The exit involves the following components, which will be executed over the next several months:

  • Sale of the company’s 95 percent equity ownership of Xpress Internacional S.A de C.V., for an estimated $4.5 million in cash and an additional $8.5 million in cash to be received over 8.5 years. The equity sale has been completed.
  • Closing and sale of the company’s trucking terminal in Laredo, Texas, and disposition of approximately 700 dry van trailers allocated toward the Mexico business as these trailers complete the transition phase. The terminal is valued at an estimated $7 million, and the trailers had been slated for replacement over the next two years at an estimated cost of $20.0 million. This operational transition is anticipated to be completed during 2019.
  • Repositioning approximately 300 domestic tractors from loads to and from the border to more profitable loads through network optimization over a transition period, while continuing to offer customers ongoing access to cross-border service on a variable cost basis through relationships with our former partners, anticipated to be completed in the first half of 2019.

Fuller said U.S. Xpress expects to record a non-cash, pre-tax charge of approximately $12.3 million in the fourth quarter of 2018 to reflect the write down of the total investment in Xpress Internacional, which U.S. Xpress had operated since 2007. In addition, the company expects to incur one-time expenses during the first quarter of 2019 related to the transition plan to shut down its domestic infrastructure that supported the cross-border business, this expense is not expected to exceed $4.0 million on a pre-tax basis.

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Daseke names Chris Easter as chief operating officer

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Chris Easter brings more than 30 years of operational leadership experience to Daseke. (Courtesy: DASEKE)

ADDISON, Texas — Daseke, a flatbed and specialized transportation and logistics provider in North America, has named Chris Easter as the company’s chief operating officer.

Easter brings Daseke more than 30 years of operational leadership serving in key transportation and logistics roles with the United States Army, Walmart and Schneider National.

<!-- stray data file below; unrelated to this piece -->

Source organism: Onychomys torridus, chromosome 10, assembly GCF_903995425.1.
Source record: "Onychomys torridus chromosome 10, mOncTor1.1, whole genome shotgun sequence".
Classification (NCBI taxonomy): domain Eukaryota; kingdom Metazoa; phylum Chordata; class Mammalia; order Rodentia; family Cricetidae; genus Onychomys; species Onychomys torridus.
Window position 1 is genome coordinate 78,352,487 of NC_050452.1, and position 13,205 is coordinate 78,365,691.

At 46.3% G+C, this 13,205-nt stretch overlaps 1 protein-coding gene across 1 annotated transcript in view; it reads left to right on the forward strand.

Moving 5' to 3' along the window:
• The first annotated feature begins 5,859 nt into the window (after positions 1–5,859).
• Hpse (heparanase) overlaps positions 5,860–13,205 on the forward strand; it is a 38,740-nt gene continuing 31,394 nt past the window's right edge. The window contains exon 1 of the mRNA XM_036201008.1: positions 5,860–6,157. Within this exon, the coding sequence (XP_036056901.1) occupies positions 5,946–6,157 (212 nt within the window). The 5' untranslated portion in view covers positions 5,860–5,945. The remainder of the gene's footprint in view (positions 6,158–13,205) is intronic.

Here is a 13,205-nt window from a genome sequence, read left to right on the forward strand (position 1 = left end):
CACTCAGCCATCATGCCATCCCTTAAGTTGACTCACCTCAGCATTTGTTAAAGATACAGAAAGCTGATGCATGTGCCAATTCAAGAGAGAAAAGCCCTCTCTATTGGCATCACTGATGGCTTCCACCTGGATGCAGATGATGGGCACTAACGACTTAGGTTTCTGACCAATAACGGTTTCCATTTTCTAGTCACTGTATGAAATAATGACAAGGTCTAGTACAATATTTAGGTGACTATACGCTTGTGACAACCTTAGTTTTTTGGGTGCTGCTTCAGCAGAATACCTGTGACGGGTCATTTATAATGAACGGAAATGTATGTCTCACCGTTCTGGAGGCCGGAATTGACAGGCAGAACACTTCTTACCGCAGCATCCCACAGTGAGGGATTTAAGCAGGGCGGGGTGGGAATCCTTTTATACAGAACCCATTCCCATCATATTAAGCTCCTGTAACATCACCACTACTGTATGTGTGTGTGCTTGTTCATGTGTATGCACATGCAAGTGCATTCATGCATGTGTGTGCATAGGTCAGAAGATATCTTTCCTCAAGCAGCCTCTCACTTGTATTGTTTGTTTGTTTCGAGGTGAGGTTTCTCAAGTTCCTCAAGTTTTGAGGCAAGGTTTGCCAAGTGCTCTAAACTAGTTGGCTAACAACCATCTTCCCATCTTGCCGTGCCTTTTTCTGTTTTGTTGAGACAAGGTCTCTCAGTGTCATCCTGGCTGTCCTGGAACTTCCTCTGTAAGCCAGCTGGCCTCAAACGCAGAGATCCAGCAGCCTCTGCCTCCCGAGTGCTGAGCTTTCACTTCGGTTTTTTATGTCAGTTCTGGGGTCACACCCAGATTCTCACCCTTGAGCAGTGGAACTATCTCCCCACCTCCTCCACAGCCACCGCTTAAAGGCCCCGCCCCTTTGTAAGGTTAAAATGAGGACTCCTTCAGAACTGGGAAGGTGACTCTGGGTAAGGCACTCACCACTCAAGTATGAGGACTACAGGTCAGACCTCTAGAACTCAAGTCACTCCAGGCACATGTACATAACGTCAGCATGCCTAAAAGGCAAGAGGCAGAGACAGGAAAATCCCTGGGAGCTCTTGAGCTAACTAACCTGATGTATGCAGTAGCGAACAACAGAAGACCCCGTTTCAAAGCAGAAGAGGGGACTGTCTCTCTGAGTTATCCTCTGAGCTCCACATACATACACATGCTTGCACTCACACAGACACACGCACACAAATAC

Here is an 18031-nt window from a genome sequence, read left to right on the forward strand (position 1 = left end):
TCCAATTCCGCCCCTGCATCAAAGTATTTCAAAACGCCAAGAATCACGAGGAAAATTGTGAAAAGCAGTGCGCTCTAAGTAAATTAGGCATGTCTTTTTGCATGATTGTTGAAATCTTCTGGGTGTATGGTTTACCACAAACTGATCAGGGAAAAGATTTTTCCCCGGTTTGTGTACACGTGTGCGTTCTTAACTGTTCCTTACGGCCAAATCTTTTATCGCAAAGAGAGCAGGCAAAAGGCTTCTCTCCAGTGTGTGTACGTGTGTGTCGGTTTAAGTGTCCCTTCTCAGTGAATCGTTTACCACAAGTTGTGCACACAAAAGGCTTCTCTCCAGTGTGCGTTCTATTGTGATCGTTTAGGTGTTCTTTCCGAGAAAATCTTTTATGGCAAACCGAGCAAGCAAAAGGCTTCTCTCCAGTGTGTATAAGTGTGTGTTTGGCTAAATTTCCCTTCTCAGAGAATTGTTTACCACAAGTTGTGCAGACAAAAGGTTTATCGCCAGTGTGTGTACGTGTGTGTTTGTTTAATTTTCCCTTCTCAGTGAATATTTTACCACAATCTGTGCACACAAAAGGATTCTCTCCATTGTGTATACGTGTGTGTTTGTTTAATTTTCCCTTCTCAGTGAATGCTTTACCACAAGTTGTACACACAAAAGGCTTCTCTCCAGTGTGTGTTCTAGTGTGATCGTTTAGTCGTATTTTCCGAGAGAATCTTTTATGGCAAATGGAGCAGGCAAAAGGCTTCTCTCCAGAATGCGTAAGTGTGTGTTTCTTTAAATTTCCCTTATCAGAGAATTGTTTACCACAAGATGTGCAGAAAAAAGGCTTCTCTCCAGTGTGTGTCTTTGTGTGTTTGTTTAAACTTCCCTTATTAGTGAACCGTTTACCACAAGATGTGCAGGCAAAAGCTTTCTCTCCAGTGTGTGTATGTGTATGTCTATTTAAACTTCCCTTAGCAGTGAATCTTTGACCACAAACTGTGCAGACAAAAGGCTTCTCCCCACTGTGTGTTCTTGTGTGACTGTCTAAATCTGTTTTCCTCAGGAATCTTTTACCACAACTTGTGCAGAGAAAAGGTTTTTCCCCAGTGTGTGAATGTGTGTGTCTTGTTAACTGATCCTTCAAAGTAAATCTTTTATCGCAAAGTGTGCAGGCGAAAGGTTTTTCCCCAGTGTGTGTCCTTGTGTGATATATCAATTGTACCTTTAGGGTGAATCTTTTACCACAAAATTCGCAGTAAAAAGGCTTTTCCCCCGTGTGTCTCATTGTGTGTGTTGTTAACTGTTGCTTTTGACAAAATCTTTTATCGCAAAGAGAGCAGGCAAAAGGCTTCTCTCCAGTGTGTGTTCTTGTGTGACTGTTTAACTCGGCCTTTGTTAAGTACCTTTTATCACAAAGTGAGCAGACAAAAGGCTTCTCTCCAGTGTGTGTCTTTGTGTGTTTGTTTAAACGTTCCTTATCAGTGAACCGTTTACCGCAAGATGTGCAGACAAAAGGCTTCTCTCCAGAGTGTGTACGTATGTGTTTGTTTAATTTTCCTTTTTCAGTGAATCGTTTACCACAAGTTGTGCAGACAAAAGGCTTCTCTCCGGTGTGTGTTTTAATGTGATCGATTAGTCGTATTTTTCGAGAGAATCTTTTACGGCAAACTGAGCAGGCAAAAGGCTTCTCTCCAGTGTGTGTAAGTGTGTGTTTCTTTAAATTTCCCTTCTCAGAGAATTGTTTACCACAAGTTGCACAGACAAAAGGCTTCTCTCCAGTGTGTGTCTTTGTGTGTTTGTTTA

For the past six years, he served as CEO of Keen Transport, a specialized transportation, warehouse, and logistics company focused on serving the industrial equipment market.

During more than a decade with Walmart, he was responsible for overseeing the transportation of goods from around the world.

Easter graduated from the United States Military Academy at West Point; he then served in the U.S. Army, where he was a leader in heavy machinery logistics.

Easter was awarded the Bronze Star during Operation Desert Storm.

Believing in giving back to the industry, he serves the industry on the Board of Directors for the Specialized Carriers and Rigging Association (SC&RA).

As COO, Easter will be responsible for overseeing the industry-leading scale that Daseke has built over the last decade-plus, according to Don Daseke, chairman and CEO.

His efforts will be geared towards driving organic revenue growth, expanding EBITDA margins and maximizing free cash flow, Daseke said.

“Chris Easter’s in-depth knowledge of flatbed and specialized transportation, broad background in large- scale logistics, and proven ability to build and lead teams gives me great confidence in the bright future for both Chris and Daseke,” Daseke said “He has gained my respect, as we have built our relationship over the past several years. Daseke has the deepest management talent bench in flatbed and specialized transportation. Chris is the right person to lead our operations and develop our people’s talent as we fully leverage the scale we have built.”

“I’ve watched Don and the Daseke team build an exceptional organization focused on flatbed and specialized transportation and logistics, to where Daseke is uniquely positioned and respected in the marketplace,” Easter said. “I am excited to work with the entire team to enhance our growth while continuing to deliver superior customer service.”  8

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Cass Index: Despite December declines, transportation shows strong economy

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With all of 2018 in the record books, it is clear that 2018 was an extraordinarily strong year for transportation and the economy, Cass Information Systems said in its December report. ©2019 Fotosearch